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Discussion Starter · #1 ·
I am having a hard time deciding between the Penske 8900E and 8983 shock so I figured I would ask some of you with real world experience with these shocks. I know the knee-jerk reaction is "buy the 8983, it's worth it!"... and I don't doubt that it is for hardcore street and track riders, but maybe not for me? I do not plan on riding on a track and 95% of my riding is on straight roads as that is just about all there is close to me. There are a few short stretches of road with a few turns here and there... but nothing that goes on for miles. My goal is to tame the extreme squat of the rear shock on acceleration and to get rid of the wallowing/pogo-stick effect through the corners. Given this information... is the 8983 really worth the extra dough for a rider like myself or would the 8900E suffice? I've never had aftermarket suspension on any of the bikes I've owned, but the fz-09 is the first bike to make me feel like it "needs" suspension upgrades.
 

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Get the 8900E. I have the Nitron equivalent of the 8900E on my custom Ducati and it's just fine for canyon riding. I know it's not the best available but it works just fine.

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The 8900E is an emulsion shock. While this works ok in a vertical position like on the Ducati it is less than ideal in an inclined position like the MT09, as nitrogen can pass by the damping piston far more easily.

The Nitron is a De Carbon unit with a separating piston between the oil and gas so is not the same as the 8900E even though it does not carry a remote reservoir.

The Ohlins YA335 is also a De Carbon unit, as is the Hyperpro offering for the MT09.

Unless it's really stupidly cheap avoid the emulsion shock.
 

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Discussion Starter · #4 ·
I understand that remote reservoir shocks are better than emulsion, but would a quality emulsion shock with a proper spring weight not effectively reduce squat under acceleration and eliminate the pogo-stick effect during cornering?
 

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I elected to go with the ohlins single clicker vs the double or triple mainly because I won't track this bike and I didn't want to spend a fortune on suspension. I've also never had aftermarket suspension and figured anything would be better than nothing.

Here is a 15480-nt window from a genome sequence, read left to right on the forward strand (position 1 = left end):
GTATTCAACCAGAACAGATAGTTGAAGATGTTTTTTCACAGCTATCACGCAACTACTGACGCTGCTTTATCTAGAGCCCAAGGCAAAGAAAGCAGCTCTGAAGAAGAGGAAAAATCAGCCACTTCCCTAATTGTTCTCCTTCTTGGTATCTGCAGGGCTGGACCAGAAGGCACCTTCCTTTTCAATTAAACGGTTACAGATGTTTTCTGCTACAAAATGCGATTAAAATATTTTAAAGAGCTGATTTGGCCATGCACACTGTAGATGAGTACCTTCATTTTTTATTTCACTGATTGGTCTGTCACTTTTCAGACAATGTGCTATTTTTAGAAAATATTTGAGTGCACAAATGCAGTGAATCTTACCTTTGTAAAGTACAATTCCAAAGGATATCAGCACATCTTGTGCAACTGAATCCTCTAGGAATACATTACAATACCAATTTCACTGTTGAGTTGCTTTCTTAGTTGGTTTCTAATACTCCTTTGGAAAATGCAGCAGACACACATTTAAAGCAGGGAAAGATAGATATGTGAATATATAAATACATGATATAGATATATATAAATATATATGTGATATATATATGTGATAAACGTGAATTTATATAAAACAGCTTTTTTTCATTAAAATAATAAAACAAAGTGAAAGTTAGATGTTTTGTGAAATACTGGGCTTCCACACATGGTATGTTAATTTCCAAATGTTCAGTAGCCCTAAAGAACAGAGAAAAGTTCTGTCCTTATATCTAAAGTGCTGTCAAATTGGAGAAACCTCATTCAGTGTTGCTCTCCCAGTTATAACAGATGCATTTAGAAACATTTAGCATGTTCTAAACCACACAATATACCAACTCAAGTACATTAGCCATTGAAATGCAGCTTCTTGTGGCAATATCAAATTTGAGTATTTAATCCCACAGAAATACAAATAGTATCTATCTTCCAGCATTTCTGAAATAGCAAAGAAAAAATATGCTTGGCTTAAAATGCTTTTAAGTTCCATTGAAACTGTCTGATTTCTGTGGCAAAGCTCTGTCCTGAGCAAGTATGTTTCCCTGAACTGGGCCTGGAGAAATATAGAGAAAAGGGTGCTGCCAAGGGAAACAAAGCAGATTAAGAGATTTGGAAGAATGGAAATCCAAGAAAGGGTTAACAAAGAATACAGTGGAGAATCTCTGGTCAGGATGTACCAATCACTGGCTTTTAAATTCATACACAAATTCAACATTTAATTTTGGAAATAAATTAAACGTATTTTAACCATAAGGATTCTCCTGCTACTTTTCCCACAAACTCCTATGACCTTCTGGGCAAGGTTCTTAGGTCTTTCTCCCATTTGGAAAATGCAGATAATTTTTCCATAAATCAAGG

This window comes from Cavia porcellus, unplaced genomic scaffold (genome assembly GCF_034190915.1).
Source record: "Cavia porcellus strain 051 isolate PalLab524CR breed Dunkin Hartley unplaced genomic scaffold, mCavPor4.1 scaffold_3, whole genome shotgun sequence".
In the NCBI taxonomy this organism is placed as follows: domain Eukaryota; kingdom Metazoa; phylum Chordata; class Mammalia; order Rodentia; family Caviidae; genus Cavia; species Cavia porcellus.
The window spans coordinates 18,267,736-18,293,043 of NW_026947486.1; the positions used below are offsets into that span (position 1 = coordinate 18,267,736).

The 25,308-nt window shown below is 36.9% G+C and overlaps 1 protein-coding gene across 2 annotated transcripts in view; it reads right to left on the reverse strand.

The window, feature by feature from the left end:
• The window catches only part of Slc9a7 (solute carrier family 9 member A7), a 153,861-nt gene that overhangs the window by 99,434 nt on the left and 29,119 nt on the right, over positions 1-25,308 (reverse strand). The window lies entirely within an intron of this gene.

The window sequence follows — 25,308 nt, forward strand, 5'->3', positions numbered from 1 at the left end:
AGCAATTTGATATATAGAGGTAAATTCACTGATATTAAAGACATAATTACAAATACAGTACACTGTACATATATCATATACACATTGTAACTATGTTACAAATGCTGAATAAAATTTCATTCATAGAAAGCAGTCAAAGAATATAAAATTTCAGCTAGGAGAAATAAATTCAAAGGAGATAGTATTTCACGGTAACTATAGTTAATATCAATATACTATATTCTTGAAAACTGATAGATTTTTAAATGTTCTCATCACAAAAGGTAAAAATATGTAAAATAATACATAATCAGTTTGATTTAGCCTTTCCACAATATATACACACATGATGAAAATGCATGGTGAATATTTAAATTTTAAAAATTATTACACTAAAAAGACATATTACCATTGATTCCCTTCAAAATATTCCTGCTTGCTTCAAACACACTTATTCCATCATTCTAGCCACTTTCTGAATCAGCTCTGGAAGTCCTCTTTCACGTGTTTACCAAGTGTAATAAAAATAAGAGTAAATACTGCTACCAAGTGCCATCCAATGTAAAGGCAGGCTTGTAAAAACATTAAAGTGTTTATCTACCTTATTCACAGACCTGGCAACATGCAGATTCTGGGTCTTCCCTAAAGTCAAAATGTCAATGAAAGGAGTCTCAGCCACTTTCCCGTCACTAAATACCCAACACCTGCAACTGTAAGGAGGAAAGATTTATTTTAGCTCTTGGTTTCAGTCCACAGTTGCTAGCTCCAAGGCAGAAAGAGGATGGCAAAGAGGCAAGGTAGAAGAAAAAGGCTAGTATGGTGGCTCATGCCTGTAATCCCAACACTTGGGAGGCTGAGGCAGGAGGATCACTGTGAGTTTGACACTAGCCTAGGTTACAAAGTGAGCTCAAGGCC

With the Penske shocks, I though I remember reading on Nicks site that they are upgradable (I.e. You can turn a single clicker into a double later on down the road).

Not 100% on that and not sure how difficult it is to upgrade but if that's true, I'd get the lower end, see how you like it and upgrade later if you're still wanting more.
 

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I ended up going with the double clicker after Nick explained to me that the inherent disadvantages of the emulsion shock design show up not only in hard riding but in day to day commuting over the relatively rough roads we have here in PA.
 

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Discussion Starter · #7 ·
I elected to go with the ohlins single clicker vs the double or triple mainly because I won't track this bike and I didn't want to spend a fortune on suspension. I've also never had aftermarket suspension and figured anything would be better than nothing.

With the Penske shocks, I though I remember reading on Nicks site that they are upgradable (I.e. You can turn a single clicker into a double later on down the road).

Not 100% on that and not sure how difficult it is to upgrade but if that's true, I'd get the lower end, see how you like it and upgrade later if you're still wanting more.
The 8900E is upgradeable, from what I understand it's about $500 to upgrade vs. only $250-300 more to just get the 8983 to begin with... so if the likelihood of upgrading is high, it's cheaper to just get the 8983 to begin with. I think I would be fine with the 8900E, but I really have no idea without being able to try it.
 

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Discussion Starter · #8 ·